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This newly released movie may basically be the same plot with a black American from Detroit having difficulty in China, but it isn’t really The Karate Kid. The title character learns Chinese kung fu, so why mix up legacies and tangle a fresh, unique-enough flick with a beloved piece of 80s cult legend?

It may have the same narrative, but the newer film is distinct enough in terms of setting, characters, aesthetics and so shouldn’t be hamstrung by a title that calls to mind waxed cars, grasshoppers, 80s perms and Mr Miyagi.

The Kung Fu Dream, as it’s called in Chan’s homeland, also differs from the Morita-Macchio tag-team tale in that the teacher gets a bit tougher on his student. Danny LaRusso’s housework and beachcombing looks pretty easy compared to what Dre must go through in the lead-up to competition. To list a few of the kid’s ordeals, Mr Han attacks him through a shower curtain, smacks tennis balls at him and forces the little guy to trek up a mountain to the Dragon Well. (There’s a cable car, you know.)

Dre has to take on the Great Wall of China, perform body-bending splits and jog in the mud, which is a bit more hardcore than LaRusso’s training regime. Thus, we realise the key difference between original and remake. One is American pop culture that thematically features martial arts. The other is a martial arts feature pretty firmly in Far Eastern culture.

Allow me a moment to act as wise grand sifu. Imagine that I’m a venerable old gentleman with long white hair and a wispy beard perfect for meditative stroking. I’m sitting lotus position atop the heavenly pagoda overlooking the jade lakes so serene beneath the Wudang Mountains. I’ve just caught a mosquito with a pair of chopsticks and performed five perfect somersaults in one leap onto the temple roof and have accordingly impressed you. Accept and worship me as your sagacious master, grasshopper.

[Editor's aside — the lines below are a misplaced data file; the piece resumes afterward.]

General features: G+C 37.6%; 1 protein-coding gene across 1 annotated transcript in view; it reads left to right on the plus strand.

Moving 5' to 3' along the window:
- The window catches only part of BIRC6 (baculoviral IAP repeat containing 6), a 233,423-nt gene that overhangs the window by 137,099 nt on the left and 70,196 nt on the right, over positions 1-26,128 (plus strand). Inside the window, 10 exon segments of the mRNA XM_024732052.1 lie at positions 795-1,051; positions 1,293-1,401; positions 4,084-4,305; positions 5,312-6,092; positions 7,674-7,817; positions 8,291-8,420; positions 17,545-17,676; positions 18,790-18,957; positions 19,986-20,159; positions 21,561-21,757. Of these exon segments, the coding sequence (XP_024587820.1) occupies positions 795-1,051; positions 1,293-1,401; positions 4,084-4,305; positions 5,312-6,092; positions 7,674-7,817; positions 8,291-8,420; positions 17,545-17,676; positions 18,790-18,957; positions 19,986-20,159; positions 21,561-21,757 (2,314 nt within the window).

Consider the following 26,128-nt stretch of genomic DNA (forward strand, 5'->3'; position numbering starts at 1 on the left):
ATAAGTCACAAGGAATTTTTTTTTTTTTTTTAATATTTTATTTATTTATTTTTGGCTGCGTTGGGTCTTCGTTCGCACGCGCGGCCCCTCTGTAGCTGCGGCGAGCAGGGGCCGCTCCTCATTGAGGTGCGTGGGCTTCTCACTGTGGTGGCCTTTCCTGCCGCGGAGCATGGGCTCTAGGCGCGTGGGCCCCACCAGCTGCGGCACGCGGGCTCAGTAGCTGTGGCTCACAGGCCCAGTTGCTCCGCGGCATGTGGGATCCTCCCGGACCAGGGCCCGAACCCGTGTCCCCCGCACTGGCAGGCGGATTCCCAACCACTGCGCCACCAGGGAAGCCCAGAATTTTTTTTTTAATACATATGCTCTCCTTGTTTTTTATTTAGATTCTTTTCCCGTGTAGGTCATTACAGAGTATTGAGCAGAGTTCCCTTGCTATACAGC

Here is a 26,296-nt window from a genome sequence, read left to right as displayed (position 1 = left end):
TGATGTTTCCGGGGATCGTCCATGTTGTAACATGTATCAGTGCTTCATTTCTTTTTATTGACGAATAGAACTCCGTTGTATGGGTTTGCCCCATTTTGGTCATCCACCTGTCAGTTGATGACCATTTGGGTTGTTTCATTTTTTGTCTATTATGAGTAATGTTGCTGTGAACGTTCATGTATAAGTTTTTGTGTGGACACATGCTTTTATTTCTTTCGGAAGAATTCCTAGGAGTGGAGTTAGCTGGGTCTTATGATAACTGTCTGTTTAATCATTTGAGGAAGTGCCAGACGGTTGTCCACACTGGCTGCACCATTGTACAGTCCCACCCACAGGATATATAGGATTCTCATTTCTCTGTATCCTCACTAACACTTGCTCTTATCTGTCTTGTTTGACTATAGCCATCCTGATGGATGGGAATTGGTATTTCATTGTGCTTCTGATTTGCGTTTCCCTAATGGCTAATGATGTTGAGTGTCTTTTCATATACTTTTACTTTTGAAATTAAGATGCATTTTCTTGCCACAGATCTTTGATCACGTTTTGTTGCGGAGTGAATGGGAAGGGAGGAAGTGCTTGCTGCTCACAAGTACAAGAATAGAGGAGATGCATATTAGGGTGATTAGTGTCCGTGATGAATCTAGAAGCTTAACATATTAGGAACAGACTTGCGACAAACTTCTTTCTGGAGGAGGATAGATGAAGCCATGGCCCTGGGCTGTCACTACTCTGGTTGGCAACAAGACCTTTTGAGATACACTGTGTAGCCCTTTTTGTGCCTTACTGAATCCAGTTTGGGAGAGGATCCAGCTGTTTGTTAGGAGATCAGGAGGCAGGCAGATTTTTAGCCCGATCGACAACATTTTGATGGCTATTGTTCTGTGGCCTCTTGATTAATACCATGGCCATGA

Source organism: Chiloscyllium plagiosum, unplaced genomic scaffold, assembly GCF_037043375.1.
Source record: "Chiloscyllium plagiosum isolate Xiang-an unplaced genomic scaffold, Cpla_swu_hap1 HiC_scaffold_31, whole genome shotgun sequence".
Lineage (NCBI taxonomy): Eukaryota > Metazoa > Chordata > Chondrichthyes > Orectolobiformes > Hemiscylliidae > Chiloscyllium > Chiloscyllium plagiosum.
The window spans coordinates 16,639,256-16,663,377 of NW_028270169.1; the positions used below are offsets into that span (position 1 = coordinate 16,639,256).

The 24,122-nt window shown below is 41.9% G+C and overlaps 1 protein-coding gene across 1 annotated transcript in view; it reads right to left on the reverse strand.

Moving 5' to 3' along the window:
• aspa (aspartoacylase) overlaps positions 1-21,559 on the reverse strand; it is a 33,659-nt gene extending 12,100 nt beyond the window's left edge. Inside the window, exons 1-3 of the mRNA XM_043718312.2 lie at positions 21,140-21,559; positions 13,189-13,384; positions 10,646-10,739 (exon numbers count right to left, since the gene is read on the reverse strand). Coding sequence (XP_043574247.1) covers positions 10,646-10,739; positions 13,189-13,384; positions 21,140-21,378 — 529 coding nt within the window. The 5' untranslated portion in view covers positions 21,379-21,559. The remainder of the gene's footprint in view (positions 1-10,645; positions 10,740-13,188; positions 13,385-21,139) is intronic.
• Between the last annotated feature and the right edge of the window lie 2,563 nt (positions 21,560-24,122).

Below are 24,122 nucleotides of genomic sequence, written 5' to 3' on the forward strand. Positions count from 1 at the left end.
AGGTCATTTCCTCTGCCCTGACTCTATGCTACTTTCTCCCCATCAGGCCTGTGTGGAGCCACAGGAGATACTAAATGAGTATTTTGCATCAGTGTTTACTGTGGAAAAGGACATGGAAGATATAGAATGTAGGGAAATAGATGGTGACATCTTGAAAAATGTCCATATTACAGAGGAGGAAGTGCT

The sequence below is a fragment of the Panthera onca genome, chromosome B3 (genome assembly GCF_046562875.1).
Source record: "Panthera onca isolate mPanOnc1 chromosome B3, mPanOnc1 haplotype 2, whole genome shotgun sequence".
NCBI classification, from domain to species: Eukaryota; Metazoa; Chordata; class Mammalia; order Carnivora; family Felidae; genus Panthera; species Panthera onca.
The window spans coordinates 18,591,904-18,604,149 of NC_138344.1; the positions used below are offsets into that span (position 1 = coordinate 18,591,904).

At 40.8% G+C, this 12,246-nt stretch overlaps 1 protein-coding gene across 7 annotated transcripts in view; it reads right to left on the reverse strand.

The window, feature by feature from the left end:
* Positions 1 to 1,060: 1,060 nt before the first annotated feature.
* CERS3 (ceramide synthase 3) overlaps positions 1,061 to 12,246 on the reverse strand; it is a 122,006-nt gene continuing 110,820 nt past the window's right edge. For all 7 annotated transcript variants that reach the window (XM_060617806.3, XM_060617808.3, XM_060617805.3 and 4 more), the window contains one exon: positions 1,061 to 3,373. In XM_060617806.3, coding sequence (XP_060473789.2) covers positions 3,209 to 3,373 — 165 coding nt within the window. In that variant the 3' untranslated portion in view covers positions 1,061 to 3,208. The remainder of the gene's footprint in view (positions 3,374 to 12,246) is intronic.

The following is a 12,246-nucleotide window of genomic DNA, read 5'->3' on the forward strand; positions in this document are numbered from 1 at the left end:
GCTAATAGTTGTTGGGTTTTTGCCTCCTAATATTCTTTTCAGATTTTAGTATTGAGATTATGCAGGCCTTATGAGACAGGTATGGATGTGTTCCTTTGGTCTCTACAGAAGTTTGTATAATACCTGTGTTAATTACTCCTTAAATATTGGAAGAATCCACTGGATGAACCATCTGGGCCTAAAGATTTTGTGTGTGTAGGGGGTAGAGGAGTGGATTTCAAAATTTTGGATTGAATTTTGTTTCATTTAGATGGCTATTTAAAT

The way I see it (and I’m the sifu who catches insects with chopsticks and holds the wisdom of the chopsocky ancients in my cranium, so I’d know), the two Karate Kids can be distinguished by a vital disparity in their essential ‘isness’, the energy flow and ideological heart of the movie.

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In The Karate Kid of 1984, martial arts illumination comes to Danny LaRusso. In The Karate Kid of 2010 (a.k.a. The Kung Fu Dream) Dre Parker comes to martial arts illumination.

In the former, LaRusso is the hero and he absorbs martial arts. In the latter, martial arts is the hero and it absorbs Dre Parker. Yang flows into yin and balance is achieved. Yin flows into yang and balance is achieved.

They’re the same, but different in tone and in martial arts tradition. Everything is karate. Everything is kung fu. The underdog overcomes the trials by finding balance and oneness with himself – body, mind and spirit – and the surrounding world.

The message is a positive one that expresses the ethos at the heart of the practice of martial arts and it’s a message worth repeating again and again, no matter how unoriginal the plot or how irritating the Justin Bieber credits music is. It’s a shame to think that it’s obscured and potentially lost as people read the movie as “a remake of The Karate Kid without Mr Miyagi”.

James’ previous column can be found here.

More thoughts from James can be found at